Regular contributors will include some familiar names and faces, not the least of whom is Karl Bohnak. Last seen leaving TV6 after a disagreement over that station’s vaccination policy, Bohnak will return to the airwaves with regular segments straight out of his wheelhouse. “I will be contributing some stories about local history and weather, both past and future,” said Karl.
FYI… WZMQ-19, a property of Lilly Broadcasting, encourages but does not mandate vaccinations.
Joining Bohnak with regularly scheduled segments will be another former TV6er, Megan O’Connor, and local radio guy Jim Koski.
O’Connor, who will keep her full-time gig at the Lake Superior Community Partnership, will undoubtedly use her connections there to help inform her segment about community happenings called, “What’s UP with Megan.”
Koski, well-known for his years at WMQT, as well as his history hikes around town, plans to share his “unique take on life in the UP, both generally and in dealing with specific events and happenings.” With a career’s worth of broadcasting experience and intimate knowledge of the area, we wouldn’t expect him to ever be at a loss for words.
And finally, who will be holding down the news desk? None other than former TV6 anchor Sarah Blakely. Blakely, who left WLUC at about the same time and presumably for the same reason as Bohnak, should provide some instant credibility to a station determined to elbow its way into a crowded and competitive arena.
For being one of the smallest markets in the country, it’s almost unheard of that viewers have their choice between no fewer than five local newscasts. Five! At some point, one might think… something’s got to give. Are there actually enough ad dollars here to support that much inventory?
Other than the new guys at WZMQ, a quick run through the dial finds WJMN, the former CBS affiliate, working to find their way as an independent. They’ve taken steps to double-down on their local coverage, but at the same time they’ve lost some key people. And though they’ve been here for quite a while now and have established a reputation for quality work, the changes in the central U.P. broadcasting scene won’t make things any easier.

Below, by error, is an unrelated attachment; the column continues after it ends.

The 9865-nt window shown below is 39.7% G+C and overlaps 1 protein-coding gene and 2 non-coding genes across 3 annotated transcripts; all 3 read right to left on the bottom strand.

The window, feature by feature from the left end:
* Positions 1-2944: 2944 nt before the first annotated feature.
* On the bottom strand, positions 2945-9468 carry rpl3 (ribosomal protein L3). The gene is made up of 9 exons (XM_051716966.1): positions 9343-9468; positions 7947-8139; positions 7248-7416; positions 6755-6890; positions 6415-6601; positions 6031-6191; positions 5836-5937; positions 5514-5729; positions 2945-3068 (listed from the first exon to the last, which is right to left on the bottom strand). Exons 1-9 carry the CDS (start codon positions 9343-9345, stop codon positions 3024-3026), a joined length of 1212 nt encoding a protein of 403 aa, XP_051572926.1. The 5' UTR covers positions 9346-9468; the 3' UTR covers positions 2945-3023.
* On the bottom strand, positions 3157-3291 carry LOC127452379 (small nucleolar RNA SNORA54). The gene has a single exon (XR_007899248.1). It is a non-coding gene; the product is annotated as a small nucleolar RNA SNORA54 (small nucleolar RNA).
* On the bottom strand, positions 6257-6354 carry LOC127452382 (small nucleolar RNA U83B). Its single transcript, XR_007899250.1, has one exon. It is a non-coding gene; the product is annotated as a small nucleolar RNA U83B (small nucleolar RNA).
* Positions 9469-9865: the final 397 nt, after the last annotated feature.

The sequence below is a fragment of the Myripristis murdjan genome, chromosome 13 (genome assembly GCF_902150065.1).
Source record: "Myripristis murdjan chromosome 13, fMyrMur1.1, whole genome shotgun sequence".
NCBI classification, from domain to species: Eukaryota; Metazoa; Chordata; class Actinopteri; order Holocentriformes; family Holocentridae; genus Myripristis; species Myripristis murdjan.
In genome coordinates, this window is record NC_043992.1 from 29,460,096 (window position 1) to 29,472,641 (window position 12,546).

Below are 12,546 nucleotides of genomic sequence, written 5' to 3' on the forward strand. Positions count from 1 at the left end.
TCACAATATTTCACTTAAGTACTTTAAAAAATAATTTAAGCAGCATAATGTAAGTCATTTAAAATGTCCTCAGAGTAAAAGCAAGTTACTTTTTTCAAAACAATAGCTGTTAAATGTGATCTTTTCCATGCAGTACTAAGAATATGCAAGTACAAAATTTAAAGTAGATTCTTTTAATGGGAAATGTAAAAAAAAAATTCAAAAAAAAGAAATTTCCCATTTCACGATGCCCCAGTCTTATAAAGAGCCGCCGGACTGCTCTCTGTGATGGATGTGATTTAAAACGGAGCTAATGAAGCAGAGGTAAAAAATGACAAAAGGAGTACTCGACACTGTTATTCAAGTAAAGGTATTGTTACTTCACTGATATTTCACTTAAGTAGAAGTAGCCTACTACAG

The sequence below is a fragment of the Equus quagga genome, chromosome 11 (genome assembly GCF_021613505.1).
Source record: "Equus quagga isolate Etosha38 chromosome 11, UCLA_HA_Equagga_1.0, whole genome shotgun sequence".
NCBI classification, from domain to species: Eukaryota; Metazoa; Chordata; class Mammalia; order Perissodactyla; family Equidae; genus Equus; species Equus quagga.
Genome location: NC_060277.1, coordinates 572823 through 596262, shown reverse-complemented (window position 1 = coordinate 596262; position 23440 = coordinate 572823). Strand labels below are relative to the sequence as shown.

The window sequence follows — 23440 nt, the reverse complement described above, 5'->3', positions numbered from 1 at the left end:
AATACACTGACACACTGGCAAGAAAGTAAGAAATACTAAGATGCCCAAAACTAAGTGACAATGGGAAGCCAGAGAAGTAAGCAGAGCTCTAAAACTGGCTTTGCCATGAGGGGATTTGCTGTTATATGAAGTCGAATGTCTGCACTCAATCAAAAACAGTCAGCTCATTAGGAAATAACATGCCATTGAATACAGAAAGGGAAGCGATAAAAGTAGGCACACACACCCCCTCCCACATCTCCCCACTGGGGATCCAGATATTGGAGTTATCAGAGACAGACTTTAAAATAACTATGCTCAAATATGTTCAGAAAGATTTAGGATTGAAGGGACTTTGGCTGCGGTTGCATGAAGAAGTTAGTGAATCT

The local ABC station, ABC10, seems to maintain largely due to having that network affiliation. Their newscast ad breaks are a little heavy with promos and psa’s, which don’t add much to the bottom line. But they’re still doing it, and they’ve been doing it for a while. Remember, they started up in the Keweenaw before relocating to Marquette more than twenty years ago, so it appears they know what it takes to keep the lights on and the cameras rolling.
Which brings us to the perennial power, TV6, and their sister station, Fox UP. Though they’re still the dominant force in the market, WZMQ probably couldn’t have picked a better time to take them on. Viewers likely haven’t yet developed the attachments to TV6’s on-air newcomers that they had to departed long-timers Bohnak and Steve Asplund. It’s an uphill climb, but with some familiar faces in the lineup, and the visibility that comes with a downtown location, there’s sure to be interest in what WZMQ puts on the small screen.
Though competition is supposed to make you better, it also creates winners and losers. From a purely TV viewer’s standpoint… this will be fun to watch.